Friday, June 24, 2005

Pentagon sued by U.S. soldier over Gitmo beating

Comment: Just imagine what they would do to a sheepherder?

An American soldier who was seriously beaten when he posed as a foreign detainee during a training drill at Guantanamo is suing the Pentagon for $15 million.

Special Sean Baker was medically retired from the military after he suffered a traumatic brain injury in January 2003.

The 38-year-old military policeman (MP) was assaulted after he volunteered to wear an orange jumpsuit and portray an uncooperative detainee. Baker said his fellow MPs, who were told that he was an unruly detainee who had assaulted an American sergeant, severely beat him -- leaving him with seizures, blackouts, headaches, insomnia and psychological problems.

In the lawsuit filed in the U.S. District Court in Lexington, Kentucky, Baker asked the Army to reinstate him in a position that would accommodate his medical condition. He said the Army put him on medical retirement against his wishes.

Baker is also demanding $15 million in damages.

The Pentagon had initially denied that Baker's hospitalization following the training incident was due to the beating. But later, officials conceded that he was treated for injuries suffered when a five-man MP "internal reaction force" choked him, slammed his head several times against a concrete floor and sprayed him with pepper gas.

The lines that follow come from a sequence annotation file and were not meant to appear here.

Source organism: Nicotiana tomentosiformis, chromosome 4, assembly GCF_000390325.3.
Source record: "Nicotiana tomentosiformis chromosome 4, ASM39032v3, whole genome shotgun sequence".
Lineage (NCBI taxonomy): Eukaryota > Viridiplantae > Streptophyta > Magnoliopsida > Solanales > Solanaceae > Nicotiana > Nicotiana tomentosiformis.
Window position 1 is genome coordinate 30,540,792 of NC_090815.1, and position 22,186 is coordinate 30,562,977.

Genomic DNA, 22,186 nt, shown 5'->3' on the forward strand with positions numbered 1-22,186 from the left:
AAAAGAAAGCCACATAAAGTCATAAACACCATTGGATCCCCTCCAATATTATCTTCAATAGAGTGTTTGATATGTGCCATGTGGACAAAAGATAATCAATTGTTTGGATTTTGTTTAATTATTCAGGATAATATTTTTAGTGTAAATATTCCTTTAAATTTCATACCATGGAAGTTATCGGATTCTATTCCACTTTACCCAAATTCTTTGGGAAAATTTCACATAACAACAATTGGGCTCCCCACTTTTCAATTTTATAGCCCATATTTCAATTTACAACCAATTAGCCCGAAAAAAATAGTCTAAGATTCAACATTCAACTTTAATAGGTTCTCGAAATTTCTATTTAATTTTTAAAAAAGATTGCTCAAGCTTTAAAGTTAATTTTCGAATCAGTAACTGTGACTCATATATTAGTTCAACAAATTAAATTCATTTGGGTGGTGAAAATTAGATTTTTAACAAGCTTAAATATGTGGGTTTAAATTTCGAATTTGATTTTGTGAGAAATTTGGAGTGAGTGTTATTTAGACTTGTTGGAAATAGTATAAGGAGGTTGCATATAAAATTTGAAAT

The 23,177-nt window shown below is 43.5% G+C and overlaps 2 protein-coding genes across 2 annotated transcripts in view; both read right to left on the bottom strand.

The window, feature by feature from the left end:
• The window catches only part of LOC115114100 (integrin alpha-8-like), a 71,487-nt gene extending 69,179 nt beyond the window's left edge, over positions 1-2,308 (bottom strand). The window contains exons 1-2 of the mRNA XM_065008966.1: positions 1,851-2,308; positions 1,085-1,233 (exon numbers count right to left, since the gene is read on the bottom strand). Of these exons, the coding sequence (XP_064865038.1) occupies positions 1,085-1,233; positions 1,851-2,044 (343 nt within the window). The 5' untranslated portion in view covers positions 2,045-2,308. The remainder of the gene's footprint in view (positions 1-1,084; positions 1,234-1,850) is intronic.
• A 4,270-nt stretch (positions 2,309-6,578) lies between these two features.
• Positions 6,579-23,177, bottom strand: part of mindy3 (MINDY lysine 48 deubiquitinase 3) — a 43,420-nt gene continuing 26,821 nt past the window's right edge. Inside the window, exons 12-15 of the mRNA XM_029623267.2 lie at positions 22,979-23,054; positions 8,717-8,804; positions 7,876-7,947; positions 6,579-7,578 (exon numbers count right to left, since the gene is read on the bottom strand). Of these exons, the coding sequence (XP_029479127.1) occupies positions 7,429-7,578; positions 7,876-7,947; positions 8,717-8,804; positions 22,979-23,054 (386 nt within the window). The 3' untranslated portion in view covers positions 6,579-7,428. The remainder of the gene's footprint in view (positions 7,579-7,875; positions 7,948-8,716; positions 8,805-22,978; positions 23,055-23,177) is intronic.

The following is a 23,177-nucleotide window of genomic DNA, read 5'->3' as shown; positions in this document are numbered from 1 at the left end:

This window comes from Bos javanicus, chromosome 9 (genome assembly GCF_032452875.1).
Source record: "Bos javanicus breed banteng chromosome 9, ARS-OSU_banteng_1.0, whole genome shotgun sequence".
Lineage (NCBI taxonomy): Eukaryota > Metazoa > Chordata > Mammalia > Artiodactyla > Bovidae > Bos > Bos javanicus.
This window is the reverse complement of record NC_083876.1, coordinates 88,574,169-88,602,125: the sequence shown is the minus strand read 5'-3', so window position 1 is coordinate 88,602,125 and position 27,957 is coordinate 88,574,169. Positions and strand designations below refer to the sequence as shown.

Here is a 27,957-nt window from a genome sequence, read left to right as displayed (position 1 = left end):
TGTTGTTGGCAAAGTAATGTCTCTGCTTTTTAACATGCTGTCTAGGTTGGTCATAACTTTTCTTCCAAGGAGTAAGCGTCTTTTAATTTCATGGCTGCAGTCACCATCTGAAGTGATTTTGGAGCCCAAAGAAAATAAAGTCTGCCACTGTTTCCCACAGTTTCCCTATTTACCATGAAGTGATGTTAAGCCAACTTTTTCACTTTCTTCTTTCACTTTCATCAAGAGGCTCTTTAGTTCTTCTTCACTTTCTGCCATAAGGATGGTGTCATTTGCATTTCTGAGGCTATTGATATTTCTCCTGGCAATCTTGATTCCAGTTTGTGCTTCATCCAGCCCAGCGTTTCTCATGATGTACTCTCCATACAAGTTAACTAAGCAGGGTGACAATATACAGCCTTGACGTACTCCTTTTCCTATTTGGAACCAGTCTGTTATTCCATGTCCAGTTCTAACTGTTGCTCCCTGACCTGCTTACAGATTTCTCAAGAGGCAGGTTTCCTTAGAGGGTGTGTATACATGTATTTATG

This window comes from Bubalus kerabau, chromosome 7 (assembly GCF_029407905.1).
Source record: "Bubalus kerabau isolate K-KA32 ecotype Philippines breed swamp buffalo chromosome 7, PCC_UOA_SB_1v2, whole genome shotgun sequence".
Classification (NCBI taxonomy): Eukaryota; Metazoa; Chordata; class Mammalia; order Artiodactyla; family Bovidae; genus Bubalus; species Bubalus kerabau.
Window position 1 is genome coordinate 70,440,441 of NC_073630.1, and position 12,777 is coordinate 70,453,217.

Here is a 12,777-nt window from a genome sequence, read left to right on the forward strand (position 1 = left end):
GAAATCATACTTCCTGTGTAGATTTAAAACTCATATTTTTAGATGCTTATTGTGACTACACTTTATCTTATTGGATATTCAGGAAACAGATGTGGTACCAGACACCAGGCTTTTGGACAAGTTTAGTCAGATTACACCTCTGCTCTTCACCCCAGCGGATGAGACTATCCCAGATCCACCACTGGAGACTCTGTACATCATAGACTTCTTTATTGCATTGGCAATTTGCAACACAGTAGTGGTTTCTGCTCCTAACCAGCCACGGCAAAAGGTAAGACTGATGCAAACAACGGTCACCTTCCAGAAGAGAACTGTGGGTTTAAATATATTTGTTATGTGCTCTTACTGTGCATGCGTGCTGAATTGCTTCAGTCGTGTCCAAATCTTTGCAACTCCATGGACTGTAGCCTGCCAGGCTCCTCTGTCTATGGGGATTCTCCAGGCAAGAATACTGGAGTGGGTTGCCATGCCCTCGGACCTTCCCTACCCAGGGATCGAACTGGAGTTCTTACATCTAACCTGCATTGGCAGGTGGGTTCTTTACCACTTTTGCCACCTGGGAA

The drill took place in a prison isolation wing reserved for suspected Al Qaeda and Taliban detainees who are deemed to be disruptive or had attacked MPs. Baker said he put on the orange jumpsuit and squeezed under a prison bunk after being told by a lieutenant that he would be portraying an unruly detainee. He said he was assured that MPs conducting the "extraction drill" knew it was a training exercise and that Baker was an American soldier.

As he was being choked and beaten, Baker reportedly screamed a code word and shouted: "I'm a U.S. soldier! I'm a U.S. soldier!" He said the beating continued until the jumpsuit was yanked down during the struggle, revealing his military uniform.

The lawsuit says of the extraction team: "Armed with the highly inflammatory, false, incendiary and misleading information that had been loaded into their psyches by their platoon leader, these perceptions and fears... became their operative reality, and they acted upon these fears."

Baker's attorney, T. Bruce Simpson, Jr., told reporters that no one has been disciplined or punished for the assault. Last June, a military spokesman said an internal investigation in February 2003 had concluded that no one was liable for Baker's injuries. The Pentagon spokesman said training procedures at Guantanamo had been "reviewed" after the incident.


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